Milton Friedman: A Reassessment

No, don’t get the wrong idea from the title.

Everywhere you turn these days, “capitalism” gets a bad rap.  “Free markets don’t work,” is the lesson supposedly learned from the Panic of ’08.  “Chicago School Blues: Milton Friedman’s stronghold is under siege as economists blame free-market theories and lax market regulation for the global financial crisis,” reads the opening to an article in this month’s Bloomberg Markets.

And if Friedman’s legacy is looking rather mixed from the standpoint of conventional wisdom, I think it should be mixed likewise for those of us who still believe in “free-market theories” and “lax market regulation.”  Because the mess we’re in is, to some small degree, of Friedman’s making.

His major academic contributions lay in the realm of monetary theory.  What distinguishes the “Chicago School” from other schools is its notion that the money supply can be constantly tweaked and fine-tuned by the authorities to achieve optimal results; sort of the monetary flip-side of Keynesian tweaking and fine-tuning of fiscal policy.  Not exactly the stuff of free markets.

And it’s that aspect of Chicago-school thinking behind “Helicopter Ben” Bernanke’s policies now, hence Bernanke’s famous statement at Friedman’s 90th birthday celebration, “You’re right, we did it. We’re very sorry. But thanks to you, we won’t do it again.”  The “it” in question is failure to sufficiently inflate the money supply at the onset of the Great Depression.  For that matter, let’s not forget Bernanke’s nickname derives from an expression of Friedman’s.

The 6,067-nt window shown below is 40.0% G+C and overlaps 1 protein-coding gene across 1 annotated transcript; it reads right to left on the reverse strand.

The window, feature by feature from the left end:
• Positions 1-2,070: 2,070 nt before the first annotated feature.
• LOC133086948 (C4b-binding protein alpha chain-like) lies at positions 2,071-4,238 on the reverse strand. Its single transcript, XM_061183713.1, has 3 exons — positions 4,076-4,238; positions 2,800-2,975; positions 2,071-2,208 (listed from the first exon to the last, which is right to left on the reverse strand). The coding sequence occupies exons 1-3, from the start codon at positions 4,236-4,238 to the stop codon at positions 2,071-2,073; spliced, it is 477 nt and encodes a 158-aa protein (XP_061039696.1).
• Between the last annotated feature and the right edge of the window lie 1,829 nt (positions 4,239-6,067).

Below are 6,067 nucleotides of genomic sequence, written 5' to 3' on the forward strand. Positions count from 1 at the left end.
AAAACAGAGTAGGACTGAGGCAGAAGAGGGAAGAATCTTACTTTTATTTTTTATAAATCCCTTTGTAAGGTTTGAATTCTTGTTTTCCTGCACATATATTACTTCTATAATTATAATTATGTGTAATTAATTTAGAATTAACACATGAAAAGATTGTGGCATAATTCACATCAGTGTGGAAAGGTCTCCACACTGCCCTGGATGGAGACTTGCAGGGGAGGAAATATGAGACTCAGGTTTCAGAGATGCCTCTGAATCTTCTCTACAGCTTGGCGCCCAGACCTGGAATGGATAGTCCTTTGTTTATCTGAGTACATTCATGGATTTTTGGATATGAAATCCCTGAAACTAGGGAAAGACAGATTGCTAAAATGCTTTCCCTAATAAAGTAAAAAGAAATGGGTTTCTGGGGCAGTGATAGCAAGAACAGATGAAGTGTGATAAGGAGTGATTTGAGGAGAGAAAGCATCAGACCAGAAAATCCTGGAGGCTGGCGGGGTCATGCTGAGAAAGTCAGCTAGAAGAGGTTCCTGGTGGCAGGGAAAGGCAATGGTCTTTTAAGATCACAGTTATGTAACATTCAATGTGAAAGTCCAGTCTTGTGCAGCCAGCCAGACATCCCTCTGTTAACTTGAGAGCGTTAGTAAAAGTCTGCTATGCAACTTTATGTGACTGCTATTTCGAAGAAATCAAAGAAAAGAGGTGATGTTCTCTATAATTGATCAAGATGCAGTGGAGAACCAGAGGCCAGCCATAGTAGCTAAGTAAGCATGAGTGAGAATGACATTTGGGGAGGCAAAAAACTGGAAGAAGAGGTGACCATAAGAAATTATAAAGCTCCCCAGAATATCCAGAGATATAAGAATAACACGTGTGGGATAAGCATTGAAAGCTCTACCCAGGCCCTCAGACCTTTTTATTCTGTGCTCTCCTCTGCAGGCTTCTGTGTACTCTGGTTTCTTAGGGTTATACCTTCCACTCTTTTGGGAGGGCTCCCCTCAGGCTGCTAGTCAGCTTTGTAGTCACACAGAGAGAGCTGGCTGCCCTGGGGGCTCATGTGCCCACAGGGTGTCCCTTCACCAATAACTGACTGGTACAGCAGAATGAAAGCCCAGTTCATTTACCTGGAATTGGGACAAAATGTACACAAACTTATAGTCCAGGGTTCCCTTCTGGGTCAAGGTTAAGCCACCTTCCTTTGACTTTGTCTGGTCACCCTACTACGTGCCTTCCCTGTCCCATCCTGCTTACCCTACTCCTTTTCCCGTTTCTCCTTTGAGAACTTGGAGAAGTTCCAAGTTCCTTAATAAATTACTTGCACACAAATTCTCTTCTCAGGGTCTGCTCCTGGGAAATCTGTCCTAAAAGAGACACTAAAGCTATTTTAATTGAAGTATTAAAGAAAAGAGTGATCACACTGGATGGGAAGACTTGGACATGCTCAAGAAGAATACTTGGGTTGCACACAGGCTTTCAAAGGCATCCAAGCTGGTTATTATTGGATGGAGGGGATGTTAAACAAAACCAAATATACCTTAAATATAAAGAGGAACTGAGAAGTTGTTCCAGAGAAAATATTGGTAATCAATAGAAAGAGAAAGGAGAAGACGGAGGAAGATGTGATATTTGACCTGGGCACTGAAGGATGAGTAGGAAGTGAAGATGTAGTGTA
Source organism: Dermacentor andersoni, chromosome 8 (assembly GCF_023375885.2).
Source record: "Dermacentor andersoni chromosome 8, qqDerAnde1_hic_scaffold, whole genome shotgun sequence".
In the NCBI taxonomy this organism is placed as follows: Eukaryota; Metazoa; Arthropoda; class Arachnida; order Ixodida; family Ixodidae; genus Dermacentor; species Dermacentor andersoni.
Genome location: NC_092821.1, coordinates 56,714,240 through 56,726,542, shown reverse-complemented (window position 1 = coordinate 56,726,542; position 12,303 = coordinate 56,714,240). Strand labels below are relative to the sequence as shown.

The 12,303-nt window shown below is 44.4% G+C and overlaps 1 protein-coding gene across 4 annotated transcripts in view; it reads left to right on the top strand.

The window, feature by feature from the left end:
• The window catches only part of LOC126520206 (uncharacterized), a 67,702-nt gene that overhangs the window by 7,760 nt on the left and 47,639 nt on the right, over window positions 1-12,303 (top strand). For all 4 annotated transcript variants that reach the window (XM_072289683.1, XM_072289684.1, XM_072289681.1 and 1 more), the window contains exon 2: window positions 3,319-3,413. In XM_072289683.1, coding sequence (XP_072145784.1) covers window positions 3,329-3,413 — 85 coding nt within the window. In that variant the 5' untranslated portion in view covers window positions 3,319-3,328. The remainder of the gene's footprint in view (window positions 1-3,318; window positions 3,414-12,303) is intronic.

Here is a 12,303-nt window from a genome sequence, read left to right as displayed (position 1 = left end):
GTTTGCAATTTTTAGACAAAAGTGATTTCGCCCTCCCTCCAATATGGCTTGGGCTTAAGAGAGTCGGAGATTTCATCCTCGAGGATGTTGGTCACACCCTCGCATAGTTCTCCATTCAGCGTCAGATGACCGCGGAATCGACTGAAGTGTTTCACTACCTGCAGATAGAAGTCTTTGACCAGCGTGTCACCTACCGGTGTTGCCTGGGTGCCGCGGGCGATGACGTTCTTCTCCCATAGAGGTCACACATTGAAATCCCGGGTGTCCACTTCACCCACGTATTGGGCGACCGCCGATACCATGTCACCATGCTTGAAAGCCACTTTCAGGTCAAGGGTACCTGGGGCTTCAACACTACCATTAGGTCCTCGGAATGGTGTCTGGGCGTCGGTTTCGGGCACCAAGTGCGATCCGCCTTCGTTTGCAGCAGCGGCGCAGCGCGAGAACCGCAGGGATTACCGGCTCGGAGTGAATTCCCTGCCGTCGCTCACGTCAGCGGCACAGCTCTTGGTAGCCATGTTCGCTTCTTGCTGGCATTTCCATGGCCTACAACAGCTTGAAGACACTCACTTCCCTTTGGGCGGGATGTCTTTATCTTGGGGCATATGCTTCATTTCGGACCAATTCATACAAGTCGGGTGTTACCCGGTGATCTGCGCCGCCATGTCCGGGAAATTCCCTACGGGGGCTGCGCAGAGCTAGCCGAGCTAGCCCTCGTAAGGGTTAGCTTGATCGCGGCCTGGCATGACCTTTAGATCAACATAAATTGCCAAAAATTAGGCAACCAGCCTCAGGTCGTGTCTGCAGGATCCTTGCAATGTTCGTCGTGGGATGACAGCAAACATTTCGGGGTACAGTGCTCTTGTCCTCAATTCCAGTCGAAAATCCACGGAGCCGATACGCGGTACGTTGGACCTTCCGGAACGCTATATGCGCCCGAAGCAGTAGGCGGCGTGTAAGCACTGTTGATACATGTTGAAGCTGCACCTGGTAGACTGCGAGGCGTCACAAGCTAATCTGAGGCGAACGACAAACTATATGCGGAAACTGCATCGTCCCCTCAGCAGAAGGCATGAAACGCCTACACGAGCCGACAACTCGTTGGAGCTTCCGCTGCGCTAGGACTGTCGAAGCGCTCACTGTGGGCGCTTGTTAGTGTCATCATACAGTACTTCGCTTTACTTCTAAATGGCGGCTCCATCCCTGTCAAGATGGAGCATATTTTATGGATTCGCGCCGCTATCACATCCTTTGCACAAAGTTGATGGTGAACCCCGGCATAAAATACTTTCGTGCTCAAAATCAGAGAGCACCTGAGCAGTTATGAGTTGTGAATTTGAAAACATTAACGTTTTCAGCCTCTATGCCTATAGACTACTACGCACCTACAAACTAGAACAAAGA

So why are the “Chicago School” and “free markets” taking the blame for the present mess if what’s really to blame is what his Austrian School contemporary Friedrich von Hayek called “the fatal conceit” that the monetary authorities can push buttons and pull levers to make everything come out OK?

Ah, that’s where we get to what’s really problematic about Friedman’s legacy.  Because while his decidedly non-Austrian monetary theory was what snagged him a Nobel prize, it was all the good stuff outside the realm of monetary theory — low taxes, limited regulation, small government — that fired up the public imagination at a critical juncture in history.

Friedman’s brilliant public television series and companion book Free to Choose burst on the scene in early 1980 — just as a decade of stagflation was leading us into recession.  Even folks who didn’t read books or watch public television nonetheless read newsapaper and magazine columns by people who did see Free to Choose.  And the people who didn’t read magazines or newspapers absorbed the message from Ronald Reagan’s sound bites during that year’s presidential campaign.

Marginal tax rates did fall during the 80s, but government didn’t get any smaller, and deficits grew; but the perception was that “free-market economics” was at work.  And that perception applied across the political spectrum.  Liberals still rail about the “free-market excess” of the Reagan era, while conservatives look back on “morning in America” as an affirmation of their world view.

Fast-forward to today, we’re in a hell of a mess, and conventional wisdom says it’s the failure of a free-market paradigm that’s held sway since, well, the Reagan era.  All those banks that took those irresponsible risks?  Why it’s the free market and lax regulations that made it possible.

Of course in a genuine free market, there wouldn’t have been the implicit guarantee of government bailout if those irresponsible risks went bad as they surely would.  (This is one reason Ron Paul voted against Gramm-Leach-Bliley — the banking deregulation law ramrodded through Congress by Robert Rubin and Co. in 1999.)  The risks would never have been taken.  We wouldn’t be in this mess, certainly not to this degree.

But try explaining that to anyone now.  You run the risk of sounding like an old-line Communist when reminded of some obvious failure of the Soviet system: “But true Communism has never been tried.”

That’s an awful spot for us Austrian School adherents to be in.  And I daresay it was Friedman who put us there.